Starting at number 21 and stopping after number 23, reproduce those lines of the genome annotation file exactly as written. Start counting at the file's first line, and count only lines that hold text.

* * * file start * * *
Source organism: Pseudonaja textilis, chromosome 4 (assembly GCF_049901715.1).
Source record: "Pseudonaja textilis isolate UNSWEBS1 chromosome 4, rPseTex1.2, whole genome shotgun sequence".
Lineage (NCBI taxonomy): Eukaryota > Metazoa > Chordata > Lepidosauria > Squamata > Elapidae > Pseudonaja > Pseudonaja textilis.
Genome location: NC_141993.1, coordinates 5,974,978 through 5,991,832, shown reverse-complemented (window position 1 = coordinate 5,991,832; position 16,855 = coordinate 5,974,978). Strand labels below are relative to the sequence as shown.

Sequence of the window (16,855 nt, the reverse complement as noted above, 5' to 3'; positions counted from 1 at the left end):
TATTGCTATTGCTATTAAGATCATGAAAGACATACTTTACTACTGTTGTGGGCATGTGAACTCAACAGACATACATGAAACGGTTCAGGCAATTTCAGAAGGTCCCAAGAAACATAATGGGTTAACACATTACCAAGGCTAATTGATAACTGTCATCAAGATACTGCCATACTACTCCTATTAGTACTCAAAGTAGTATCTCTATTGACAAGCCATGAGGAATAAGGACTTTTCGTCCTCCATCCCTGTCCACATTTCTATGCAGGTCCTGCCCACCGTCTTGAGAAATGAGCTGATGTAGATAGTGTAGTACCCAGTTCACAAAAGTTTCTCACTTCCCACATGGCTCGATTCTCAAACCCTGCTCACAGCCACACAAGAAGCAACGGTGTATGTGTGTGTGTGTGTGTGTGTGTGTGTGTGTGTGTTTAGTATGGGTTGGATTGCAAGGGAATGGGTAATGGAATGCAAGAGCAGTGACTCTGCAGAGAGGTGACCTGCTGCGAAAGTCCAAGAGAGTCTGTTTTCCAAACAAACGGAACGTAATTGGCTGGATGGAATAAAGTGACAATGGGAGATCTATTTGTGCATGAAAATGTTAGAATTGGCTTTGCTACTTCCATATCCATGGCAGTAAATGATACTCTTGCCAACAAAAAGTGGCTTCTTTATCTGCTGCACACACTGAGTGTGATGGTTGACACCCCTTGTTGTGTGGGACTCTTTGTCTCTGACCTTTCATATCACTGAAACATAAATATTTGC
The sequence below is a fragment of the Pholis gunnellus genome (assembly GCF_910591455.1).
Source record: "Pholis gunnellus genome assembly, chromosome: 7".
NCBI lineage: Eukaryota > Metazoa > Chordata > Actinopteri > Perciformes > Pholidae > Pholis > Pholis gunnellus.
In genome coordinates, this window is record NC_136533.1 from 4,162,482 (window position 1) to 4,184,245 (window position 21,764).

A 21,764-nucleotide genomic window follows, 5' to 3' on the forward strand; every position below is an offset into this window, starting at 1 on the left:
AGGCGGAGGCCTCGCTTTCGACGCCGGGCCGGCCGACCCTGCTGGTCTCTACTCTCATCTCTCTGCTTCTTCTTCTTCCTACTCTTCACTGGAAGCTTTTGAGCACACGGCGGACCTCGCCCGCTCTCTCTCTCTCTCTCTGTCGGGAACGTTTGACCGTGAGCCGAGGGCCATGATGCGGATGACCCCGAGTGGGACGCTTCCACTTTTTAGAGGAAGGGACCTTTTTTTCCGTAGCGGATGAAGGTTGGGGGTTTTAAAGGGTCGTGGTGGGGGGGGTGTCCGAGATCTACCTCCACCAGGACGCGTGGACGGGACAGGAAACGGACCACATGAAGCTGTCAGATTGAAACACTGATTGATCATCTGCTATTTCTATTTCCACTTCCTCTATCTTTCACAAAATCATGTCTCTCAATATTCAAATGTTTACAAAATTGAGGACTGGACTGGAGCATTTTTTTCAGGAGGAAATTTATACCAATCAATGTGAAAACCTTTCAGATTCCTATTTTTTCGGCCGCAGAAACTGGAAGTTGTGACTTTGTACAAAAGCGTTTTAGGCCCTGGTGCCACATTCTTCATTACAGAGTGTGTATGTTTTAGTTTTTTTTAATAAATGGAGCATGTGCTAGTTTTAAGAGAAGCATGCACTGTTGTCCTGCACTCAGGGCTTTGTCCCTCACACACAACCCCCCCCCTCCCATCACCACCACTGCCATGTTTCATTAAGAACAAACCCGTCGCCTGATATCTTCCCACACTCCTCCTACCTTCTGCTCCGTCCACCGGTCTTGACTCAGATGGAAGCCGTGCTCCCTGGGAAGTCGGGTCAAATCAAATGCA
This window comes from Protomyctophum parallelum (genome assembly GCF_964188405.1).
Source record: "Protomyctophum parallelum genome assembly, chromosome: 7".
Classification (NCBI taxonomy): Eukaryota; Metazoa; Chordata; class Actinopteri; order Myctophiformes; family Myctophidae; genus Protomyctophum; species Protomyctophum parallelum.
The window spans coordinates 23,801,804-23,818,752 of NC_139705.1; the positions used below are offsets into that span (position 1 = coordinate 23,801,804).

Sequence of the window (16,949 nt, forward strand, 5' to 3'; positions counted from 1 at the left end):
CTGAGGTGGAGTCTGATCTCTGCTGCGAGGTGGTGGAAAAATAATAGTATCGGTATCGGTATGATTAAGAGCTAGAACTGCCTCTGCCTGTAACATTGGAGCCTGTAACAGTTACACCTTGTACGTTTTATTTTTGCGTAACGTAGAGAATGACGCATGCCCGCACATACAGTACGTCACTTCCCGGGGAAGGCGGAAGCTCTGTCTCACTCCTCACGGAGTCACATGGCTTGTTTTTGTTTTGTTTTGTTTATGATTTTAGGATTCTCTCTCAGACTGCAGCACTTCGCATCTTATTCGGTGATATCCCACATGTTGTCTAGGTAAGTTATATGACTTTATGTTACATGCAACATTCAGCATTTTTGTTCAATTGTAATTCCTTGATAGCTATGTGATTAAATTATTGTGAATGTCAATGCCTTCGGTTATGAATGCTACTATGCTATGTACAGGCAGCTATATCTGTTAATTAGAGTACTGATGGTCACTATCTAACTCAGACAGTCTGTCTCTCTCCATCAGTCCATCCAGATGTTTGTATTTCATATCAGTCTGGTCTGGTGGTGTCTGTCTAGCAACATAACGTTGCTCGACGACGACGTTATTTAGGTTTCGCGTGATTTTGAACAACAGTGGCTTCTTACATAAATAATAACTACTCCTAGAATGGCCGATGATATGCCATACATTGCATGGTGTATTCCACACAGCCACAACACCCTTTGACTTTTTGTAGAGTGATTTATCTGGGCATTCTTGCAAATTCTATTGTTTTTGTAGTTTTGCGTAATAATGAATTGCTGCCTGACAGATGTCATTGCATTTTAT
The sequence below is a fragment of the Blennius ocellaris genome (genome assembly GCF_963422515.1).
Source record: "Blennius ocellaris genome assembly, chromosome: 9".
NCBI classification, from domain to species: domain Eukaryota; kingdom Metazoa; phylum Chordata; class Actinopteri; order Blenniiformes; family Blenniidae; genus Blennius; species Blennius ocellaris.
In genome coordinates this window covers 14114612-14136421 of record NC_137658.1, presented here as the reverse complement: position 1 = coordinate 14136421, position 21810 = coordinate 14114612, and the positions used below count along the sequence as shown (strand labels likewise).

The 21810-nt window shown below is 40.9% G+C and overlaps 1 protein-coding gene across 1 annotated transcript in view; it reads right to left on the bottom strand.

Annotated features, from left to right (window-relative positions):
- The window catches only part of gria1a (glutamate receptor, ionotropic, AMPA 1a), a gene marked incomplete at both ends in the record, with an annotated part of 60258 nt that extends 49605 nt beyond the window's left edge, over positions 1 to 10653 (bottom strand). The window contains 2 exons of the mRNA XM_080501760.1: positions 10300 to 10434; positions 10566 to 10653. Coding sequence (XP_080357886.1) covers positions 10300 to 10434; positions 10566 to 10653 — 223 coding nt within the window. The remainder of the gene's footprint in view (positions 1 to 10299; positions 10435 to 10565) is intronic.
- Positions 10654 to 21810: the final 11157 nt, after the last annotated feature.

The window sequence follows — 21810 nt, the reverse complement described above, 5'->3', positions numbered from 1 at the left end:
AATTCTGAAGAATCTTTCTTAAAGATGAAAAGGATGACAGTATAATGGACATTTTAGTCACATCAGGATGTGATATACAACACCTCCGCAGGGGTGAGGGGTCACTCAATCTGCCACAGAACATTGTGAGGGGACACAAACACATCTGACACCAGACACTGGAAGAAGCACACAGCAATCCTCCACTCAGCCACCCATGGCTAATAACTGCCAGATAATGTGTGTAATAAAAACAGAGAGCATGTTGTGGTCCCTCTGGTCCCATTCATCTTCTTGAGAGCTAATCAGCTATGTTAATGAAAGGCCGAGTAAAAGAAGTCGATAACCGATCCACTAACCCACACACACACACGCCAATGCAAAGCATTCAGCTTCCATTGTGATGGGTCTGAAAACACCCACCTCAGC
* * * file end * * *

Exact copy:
NCBI classification, from domain to species: domain Eukaryota; kingdom Metazoa; phylum Chordata; class Actinopteri; order Blenniiformes; family Blenniidae; genus Blennius; species Blennius ocellaris.
In genome coordinates this window covers 14114612-14136421 of record NC_137658.1, presented here as the reverse complement: position 1 = coordinate 14136421, position 21810 = coordinate 14114612, and the positions used below count along the sequence as shown (strand labels likewise).

The 21810-nt window shown below is 40.9% G+C and overlaps 1 protein-coding gene across 1 annotated transcript in view; it reads right to left on the bottom strand.